Volunteer subject matter expert Jennifer Hu, CTS®, explains that revisions to the CTS exam won’t change your current study plans.
Every five years, as part of its American National Standards Institute (ANSI) accreditation, the CTS exam goes through a revalidation process. To kickstart the effort, several volunteer subject matter experts look at what has been, what is, and what should be, and make suggestions accordingly.
A relative newcomer to the AV industry, AV systems designer Jennifer Hu, CTS®, was a valuable voice in the recent discussions on proposed revisions to the CTS exam. Hu studied for and attained her CTS certification in 2015, shortly after joining the San Diego office of technology design and consulting firm Idibri.
“I was invited to participate, along with nine other CTS holders from all different walks of the industry and life,” says Hu, who has also been involved in the AVIXA Women’s Council and the Young AV Professionals Council. “I was able to represent designers as well as people who are new to CTS.”
She says it’s important to know that the people who revalidate the exam guidelines and write the test questions are a diverse group of actual AV professionals who have experience and expertise in the field.
“We are a group of volunteers who have already earned our CTS certification and want to make sure that the CTS maintains its value and credibility. The group was made up of people from around the world with varying levels of experience in the AV industry. We had people who work as designers, installers, consultants, technicians, technology managers, and manufacturer representatives. It was important to have a diverse group of people to represent the wide range of people who are interested in becoming CTS certified,” she says.
The mission for the group was to re-examine the CTS Job Task Analysis (JTA) and the CTS Exam Content Outline. The JTA identifies the knowledge and skills necessary for a professional in the AV industry, while the Exam Content Outline determines the content that should be included on the CTS exam and designates the number of questions related to each task that are on the exam. Updating the JTA is essential for revalidating the test, which in turn informs the question writers and the study guide.
“It was important that the revisions to the JTA reflected changes in technology and the industry to keep the test questions relevant. A certification needs to be up to date because it measures a person’s knowledge and skills and is an indication of how well they can do their job,” explains Hu. “Someone who is studying for the exam shouldn’t have to learn about outdated methods or technologies that they’re never going to use in real life.”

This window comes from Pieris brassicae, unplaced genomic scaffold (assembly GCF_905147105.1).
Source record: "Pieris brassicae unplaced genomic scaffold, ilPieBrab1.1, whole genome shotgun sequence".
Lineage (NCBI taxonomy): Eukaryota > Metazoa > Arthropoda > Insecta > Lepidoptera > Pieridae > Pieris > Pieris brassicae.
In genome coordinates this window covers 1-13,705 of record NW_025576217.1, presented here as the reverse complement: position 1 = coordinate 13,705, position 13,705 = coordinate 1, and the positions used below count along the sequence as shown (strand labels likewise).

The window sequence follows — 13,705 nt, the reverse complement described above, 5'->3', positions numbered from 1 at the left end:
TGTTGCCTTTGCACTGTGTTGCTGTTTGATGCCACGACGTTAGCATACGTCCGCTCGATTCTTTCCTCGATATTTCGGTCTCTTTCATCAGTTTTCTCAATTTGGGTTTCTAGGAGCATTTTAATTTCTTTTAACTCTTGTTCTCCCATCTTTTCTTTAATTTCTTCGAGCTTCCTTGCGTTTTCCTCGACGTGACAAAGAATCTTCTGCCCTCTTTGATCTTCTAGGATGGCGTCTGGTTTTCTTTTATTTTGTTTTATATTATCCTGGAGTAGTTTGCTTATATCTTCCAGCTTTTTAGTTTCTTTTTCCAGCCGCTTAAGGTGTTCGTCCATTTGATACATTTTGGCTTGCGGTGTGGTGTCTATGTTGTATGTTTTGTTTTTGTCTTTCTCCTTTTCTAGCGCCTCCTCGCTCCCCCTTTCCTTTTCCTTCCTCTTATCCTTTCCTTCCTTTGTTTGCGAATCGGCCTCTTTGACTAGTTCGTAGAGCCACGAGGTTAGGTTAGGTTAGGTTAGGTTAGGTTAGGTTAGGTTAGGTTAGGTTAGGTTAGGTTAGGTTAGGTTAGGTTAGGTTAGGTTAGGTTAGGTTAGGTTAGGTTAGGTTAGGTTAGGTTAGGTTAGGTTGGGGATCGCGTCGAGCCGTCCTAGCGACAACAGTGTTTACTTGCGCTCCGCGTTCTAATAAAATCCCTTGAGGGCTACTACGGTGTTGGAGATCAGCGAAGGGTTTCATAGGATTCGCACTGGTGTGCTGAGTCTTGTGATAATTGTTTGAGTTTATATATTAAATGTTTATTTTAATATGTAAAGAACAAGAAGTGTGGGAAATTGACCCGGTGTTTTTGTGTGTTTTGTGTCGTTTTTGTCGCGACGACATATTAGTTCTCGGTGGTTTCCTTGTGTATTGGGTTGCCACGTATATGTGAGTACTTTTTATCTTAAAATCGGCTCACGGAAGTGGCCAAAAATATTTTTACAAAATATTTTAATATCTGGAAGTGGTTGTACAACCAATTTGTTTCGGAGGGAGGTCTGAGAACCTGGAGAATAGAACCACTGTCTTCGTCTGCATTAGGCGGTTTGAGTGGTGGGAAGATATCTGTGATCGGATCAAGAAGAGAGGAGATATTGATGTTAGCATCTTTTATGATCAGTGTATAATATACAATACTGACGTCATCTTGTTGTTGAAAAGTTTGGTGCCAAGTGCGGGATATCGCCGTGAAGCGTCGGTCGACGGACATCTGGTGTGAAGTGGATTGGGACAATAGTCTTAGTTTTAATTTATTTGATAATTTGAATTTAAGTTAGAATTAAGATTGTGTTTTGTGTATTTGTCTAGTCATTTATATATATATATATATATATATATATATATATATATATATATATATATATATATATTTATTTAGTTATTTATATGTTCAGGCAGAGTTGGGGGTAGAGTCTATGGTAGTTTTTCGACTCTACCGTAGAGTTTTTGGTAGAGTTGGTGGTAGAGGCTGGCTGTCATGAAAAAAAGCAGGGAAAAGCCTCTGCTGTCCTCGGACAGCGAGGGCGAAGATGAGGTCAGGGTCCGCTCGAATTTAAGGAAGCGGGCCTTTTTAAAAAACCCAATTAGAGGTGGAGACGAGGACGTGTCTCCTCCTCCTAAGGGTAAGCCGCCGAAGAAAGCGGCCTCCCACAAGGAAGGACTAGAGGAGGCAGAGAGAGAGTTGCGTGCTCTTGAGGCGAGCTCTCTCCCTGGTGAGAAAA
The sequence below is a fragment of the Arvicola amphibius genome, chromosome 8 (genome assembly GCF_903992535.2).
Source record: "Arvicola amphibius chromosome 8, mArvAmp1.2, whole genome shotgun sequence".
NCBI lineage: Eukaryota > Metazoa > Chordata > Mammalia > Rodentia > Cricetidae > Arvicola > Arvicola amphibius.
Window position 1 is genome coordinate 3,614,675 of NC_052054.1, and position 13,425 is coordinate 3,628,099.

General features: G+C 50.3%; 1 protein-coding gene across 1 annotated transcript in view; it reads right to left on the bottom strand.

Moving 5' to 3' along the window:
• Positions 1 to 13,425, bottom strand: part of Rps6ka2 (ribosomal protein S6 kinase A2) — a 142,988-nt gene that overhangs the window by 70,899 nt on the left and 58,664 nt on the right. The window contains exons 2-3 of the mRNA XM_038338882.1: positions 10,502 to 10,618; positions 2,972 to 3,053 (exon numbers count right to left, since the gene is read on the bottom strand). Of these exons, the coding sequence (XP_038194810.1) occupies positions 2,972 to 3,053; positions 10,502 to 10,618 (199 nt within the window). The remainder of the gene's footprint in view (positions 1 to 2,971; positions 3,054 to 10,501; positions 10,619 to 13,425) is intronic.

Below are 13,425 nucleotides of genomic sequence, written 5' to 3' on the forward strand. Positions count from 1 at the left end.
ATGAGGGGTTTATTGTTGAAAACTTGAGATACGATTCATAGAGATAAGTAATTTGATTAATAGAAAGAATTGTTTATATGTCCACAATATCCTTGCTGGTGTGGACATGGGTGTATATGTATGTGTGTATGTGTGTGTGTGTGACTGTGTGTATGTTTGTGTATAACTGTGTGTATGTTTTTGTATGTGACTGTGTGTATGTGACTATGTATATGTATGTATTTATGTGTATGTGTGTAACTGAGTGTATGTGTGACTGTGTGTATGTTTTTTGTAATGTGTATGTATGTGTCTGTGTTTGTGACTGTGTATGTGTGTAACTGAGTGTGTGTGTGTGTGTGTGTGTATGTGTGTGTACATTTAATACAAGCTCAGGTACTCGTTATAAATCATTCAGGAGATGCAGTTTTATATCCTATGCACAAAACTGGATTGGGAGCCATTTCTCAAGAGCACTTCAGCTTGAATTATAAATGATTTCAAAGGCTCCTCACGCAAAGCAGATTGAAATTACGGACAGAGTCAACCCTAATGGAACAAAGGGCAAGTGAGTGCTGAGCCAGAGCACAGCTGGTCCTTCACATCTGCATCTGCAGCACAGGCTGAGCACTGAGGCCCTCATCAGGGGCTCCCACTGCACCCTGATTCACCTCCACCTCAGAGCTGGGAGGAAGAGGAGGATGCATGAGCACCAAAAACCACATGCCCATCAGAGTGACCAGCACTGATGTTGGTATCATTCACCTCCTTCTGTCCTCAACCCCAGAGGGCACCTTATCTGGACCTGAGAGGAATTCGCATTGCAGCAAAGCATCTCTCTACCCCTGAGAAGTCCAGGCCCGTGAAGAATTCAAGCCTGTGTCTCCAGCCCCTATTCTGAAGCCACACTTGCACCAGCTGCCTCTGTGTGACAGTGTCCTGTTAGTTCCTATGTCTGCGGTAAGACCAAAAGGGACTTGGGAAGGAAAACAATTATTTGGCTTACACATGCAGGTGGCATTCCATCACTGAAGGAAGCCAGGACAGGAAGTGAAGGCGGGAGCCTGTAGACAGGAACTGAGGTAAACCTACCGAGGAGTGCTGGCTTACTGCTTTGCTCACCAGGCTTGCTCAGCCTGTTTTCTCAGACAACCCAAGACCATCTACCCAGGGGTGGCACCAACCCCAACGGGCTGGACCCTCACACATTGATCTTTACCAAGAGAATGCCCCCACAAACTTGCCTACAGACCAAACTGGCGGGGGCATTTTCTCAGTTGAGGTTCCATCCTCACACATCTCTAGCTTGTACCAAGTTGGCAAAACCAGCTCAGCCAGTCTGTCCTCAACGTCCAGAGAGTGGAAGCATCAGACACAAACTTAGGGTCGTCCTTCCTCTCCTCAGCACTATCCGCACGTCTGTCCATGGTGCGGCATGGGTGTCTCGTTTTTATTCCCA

She acknowledges that the revisions weren’t drastic; it was mostly about reorganizing the questions and making sure the topics are relevant to the core demographic of CTS candidates.
“As we were revising the JTA, we had to keep reminding ourselves that the exam is meant to be taken by someone who has been in the AV industry for about six months. In the JTA, there is a distinction between ‘knowledge of’ and ‘skill in.’ For example, a person who is only six months into their AV career may need to have knowledge about project management activities, but is probably not conducting them as part of their job. We wanted to make sure that items in the JTA are accurately separated into the knowledge and skills categories,” she says.
The updated Job Task Analysis and Exam Content Outline will be included in the CTS Candidate Handbook and will be used as the basis for writing test questions and as a study aid for people working toward their CTS certification, which Hu sees as a great way for people to demonstrate their foundational knowledge and qualifications in the AV industry as well as an essential stepping stone for the specialized CTS-D and CTS-I credentials. “There really isn’t another AV certification as well known or recognized in the industry,” says Hu, who is currently working toward gaining her CTS-D certification.
“We were essentially editing the guidelines for writing the test and we’ve handed it off to the question writers now,” she says. “It was a fun process, learning how the test is made and how the questions are revised. I also got to meet a lot of great people in the industry!”